This year marks the 30th anniversary of Fathers and Families Center. Since its inception in 1993, Fathers and Families Center has served roughly 21,000 men and their families throughout Indianapolis. I am humbled and proud to have been selected to succeed Dr. Wallace McLaughlin, who is the center’s founding president and CEO. In his 29 years at the helm, Dr. McLaughlin created a nationally recognized model for helping socioeconomically disadvantaged fathers to improve their life chances, as well as those of their children. I don’t know how big his feet are, but his shoes will be difficult to fill.
The story of the center’s conception is an interesting one. In 1989, a woman named Sarah Meadows was the head of the Social Work Department at then Wishard Hospital. As Dr. McLaughlin recounts in his history of the center, Meadows “was called to visit a young woman who was grieving the loss of her newborn and had to make decisions about (the child’s) burial.” The child’s father was in the hospital room, but was not consulted regarding the decisions that were being made. This deeply troubled Meadows, who strongly believed that young fathers could — and would — be an asset to their families if they were equipped, empowered and encouraged to do so.
In 1991, Meadows birthed an idea that became the Father Resource Program. She conducted research and consulted experts. Among those who contributed to the program’s development was renowned psychiatrist Dr. Alvin Poussaint. Meadows, who is white, believed that an undercurrent of racism contributed to the marginalizing of young Black fathers from being more actively involved in decision-making regarding their children. Her perception was validated by researchers, including the late Roger Wilkins of George Mason University. Due to Meadows’ persistence, the program was formally launched at Wishard in 1993.
Meadows hired McLaughlin as program director in November 1993, one month before he was awarded his doctorate. The first class of participants launched in 1994. The program quickly began to garner positive attention from social service organizations, academic institutions and business leaders. Crucially, politicians from both sides of the aisle began to recognize the vital work in which the Father Resource Program was engaged.
In 1999, McLaughlin, who is affectionately known as “Dr. Wallace,” led the successful application for the Father Resource Program to become a separate 501(c)(3) organization. Fathers and Families Resource and Research Center (the organization’s formal name) was certified. In a move that reflected her humility, Meadows joined the staff of the center, reporting to Dr. Wallace. Though she retired several years ago, Meadows continues to be devoted to the center and to the men it serves.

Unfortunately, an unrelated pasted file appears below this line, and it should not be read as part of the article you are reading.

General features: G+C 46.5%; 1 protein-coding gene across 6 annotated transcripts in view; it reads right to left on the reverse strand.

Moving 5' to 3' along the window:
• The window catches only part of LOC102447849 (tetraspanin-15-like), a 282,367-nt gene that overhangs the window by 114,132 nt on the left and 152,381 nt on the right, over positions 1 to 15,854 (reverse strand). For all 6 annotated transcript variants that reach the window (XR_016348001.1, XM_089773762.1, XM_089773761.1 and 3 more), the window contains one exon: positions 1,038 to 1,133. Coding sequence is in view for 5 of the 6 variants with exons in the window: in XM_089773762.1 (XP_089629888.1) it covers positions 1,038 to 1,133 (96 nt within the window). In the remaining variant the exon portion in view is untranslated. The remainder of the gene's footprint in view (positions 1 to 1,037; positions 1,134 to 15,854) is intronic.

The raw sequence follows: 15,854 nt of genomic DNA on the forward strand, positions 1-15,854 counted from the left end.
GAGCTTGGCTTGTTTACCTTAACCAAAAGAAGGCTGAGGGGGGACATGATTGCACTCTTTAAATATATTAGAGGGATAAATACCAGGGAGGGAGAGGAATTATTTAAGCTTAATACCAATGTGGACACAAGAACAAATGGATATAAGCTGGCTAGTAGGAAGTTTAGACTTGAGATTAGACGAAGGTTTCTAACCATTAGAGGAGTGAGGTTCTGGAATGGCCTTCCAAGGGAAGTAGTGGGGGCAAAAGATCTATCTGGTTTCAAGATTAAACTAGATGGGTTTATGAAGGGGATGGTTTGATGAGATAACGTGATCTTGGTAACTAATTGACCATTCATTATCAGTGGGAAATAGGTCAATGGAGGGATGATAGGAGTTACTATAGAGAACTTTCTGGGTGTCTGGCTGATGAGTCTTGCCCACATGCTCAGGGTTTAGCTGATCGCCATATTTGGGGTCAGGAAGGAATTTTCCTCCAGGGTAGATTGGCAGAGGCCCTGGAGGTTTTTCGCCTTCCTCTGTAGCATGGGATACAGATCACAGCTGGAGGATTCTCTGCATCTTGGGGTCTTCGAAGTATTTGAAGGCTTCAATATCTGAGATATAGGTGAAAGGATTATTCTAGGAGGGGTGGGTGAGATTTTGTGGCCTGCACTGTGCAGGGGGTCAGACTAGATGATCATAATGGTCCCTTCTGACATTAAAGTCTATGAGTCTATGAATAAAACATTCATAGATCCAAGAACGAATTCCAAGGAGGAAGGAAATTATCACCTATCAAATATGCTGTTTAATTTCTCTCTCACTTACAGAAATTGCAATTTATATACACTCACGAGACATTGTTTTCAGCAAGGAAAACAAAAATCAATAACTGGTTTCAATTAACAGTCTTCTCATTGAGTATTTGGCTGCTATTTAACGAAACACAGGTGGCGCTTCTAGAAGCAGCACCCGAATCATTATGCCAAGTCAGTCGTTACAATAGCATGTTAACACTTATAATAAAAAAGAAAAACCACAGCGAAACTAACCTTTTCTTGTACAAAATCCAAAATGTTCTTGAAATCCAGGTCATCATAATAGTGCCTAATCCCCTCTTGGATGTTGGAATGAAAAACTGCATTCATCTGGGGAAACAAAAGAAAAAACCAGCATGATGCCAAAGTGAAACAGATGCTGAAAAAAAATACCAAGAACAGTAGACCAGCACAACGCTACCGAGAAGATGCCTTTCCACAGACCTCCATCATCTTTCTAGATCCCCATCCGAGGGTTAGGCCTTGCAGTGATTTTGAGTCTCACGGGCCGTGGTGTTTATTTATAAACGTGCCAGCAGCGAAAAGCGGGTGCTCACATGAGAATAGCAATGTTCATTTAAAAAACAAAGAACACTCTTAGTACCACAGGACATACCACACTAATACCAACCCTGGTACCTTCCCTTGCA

The center maintained its relationship with Wishard Hospital until the transition to become the Sidney and Lois Eskenaki Hospital. Fathers and Families Center continues to be proudly affiliated with Eskenazi. Today, we offer a variety of programs that are designed to address the myriad needs that our clients have. This includes providing the opportunity to earn a high school equivalency (HSE); earn a certificate in forklift operation, welding or other trade; obtain a commercial driver’s license (CDL); and be connected to employers who embrace hiring “returning citizens.” Most importantly, we help men restore and rebuild their relationships with their children and with their children’s mothers — even if they’re no longer romantically involved.
In stark contrast to widely accepted stereotypes, research demonstrates that Black fathers are more involved with their children than their white and Hispanic counterparts. This holds true even when Black fathers do not live with their children full time. While more than 70% of Black, non-Hispanic children are born to parents who aren’t married, research that Josh Levs conducted for his book, “All In,” indicates that roughly 60% of Black fathers live with their children.
Further, as New York Times columnist Charles Blow has pointed out, CDC data show that Black fathers are more likely than white and Hispanic fathers to feed, read to, eat with, play with, diaper, bathe and dress their children daily. In short, the CDC demonstrates that Black fathers are at least as likely to be involved in their children’s lives as dads of other races.
As we embark on our 30th year of service, Fathers and Families Center will begin expanding beyond Indianapolis/Marion County. We are currently considering how best to come alongside other communities that are inquiring about our programming.
Today, as we have from the beginning, Fathers and Families Center continues its mission of “Building a Noble Legacy of Fatherhood.”
Larry Smith is a community leader. The views expressed are his own. Contact him at email@example.com.